Rein in the ultras now

APRIL has indeed been a cruel month for European football this season. If at all it is not referred to as the cruellest month — as poet T. S. Eliot once did in his poem The Waste Land — it is only because of the stiff competition it faced from November, when England's black players were subjected to racist chanting and abuse in Real Madrid's Bernabeu Stadium during a `friendly' against Spain. The recent abandonment of the European Champions League quarterfinal between AC Milan (Milan) and Inter Milan (Inter) in Milan's San Siro Stadium due to crowd violence and the crowd trouble in the match between Juventus and Liverpool at the Stadio Delle Alpi in Turin illustrate that the Continent is now the hotbed of evils — such as hooliganism and racism — which were largely associated with British fans during the last two decades.

Ironically, even before the second-leg matches started, Italian police and the Interior Ministry had identified the clashes as those with massive potential for trouble. The Milan derby has historically been an occasion where the second fiercest local rivalry in European club competitions — after the Old Firm clash between Rangers and Celtic in Scotland — has been showcased. And, the historical significance of the 1985 European Cup final clash between Liverpool and Juventus in the Heysel Stadium in Brussels — when a charge by Liverpool fans led to a wall collapse in the stadium and the death of 39 fans (mainly Italian) — is well documented the world over.

The madness could not be checked in San Siro. The match was stopped in the 73rd minute after Inter fans threw flares into the ground, one of which hit Milan's Brazilian goalkeeper Dida on the shoulder and burnt him. And, in Stadio Delle Alpi, even as Liverpool defended heroically its 2-1 lead from the first leg clash in Anfield — which, incidentally, was bereft of any violence or crowd trouble and where Liverpool fans issued a public apology to Juventus fans over what happened in Brussels 20 years ago — Juventus fans clashed with the police, attacked Liverpool fans and threw missiles throughout the match.

The message comes loud and clear to the Italian government and to club owners — it is worth noting here that there is a convenient confluence of interest in that the nation's Prime Minister Silvio Berlusconni is the owner of AC Milan — that the menace of hooliganism cannot be treated unilaterally as a law and order problem. They should do well to look into the English example and begin a multi-faceted operation to tackle the problem, which should encompass aspects such as policing, legislation, structural interventions to change the demography of stadia and community work, including anti-racist and anti-fascist propaganda, among others.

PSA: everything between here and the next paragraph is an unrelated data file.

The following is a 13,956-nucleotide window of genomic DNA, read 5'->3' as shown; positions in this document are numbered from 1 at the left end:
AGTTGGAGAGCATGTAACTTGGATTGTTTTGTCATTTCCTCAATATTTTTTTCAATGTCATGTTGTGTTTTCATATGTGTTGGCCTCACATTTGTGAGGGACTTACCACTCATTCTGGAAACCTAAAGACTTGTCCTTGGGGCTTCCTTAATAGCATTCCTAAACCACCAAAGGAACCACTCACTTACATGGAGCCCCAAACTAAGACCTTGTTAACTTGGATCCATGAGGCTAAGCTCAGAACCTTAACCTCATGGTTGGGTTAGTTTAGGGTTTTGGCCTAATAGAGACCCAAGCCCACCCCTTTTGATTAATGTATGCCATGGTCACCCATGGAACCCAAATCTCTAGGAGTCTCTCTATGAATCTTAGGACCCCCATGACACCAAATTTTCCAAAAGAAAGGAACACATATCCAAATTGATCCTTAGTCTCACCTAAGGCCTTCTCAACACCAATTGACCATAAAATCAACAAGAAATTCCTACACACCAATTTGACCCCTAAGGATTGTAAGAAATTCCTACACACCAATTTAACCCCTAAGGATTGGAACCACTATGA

The European governing body of football, UEFA, showed very little commitment towards preventing such instances in the future through its rather liberal punitive action against Inter — a fine of 132,000 pounds and playing six matches behind closed doors, two of which are suspended for three years. Fans matter very little for top European clubs in the age of football branding, and they depend on television revenue for existence. Hence, only banning Inter from European competitions would have demonstrated UEFA's commitment towards eradicating the menace.

It must be recalled that all English clubs were banned from European competitions for five years after the Heysel tragedy, and this certainly helped reduce the number of instances in which British fans went on the rampage. Italian hooligans — or ultras as they are called — are unlikely to use nationalism to aid their hooliganism like the English louts. On the contrary, during Italy's recent World Cup qualifier against Scotland at San Siro, supporters of Inter and Verona clashed! In the last few years, the ultras have already become to club football what the louts were to club and international competitions in the 1980s.

In 2001, Inter was fined 33,000 pounds and ordered to play two European games away from the San Siro after fans caused the abandonment of its UEFA Cup tie with Spanish side Alaves. A few months later, during its Serie `A' game against Atalanta, Inter fans harassed many visiting fans. Earlier this year, Swedish referee Anders Frisk was struck by a coin hurled by Roma fans in their team's Champions League match against Dynamo Kiev. The match was abandoned and Roma was asked to play behind closed doors.

The Italian government, thankfully, has realised that playing behind closed doors is no solution to the social menace of hooliganism. Italian sports minister Mario Pescante said thus: "Certain fans regard the closure of their ground as something that makes them feel more important. What we need are quicker and tougher sanctions to cut down the incidents." Calling off matches and penalising teams with violent fans with a 3-0 loss, which is what the Italian Football Federation is contemplating, is just not enough.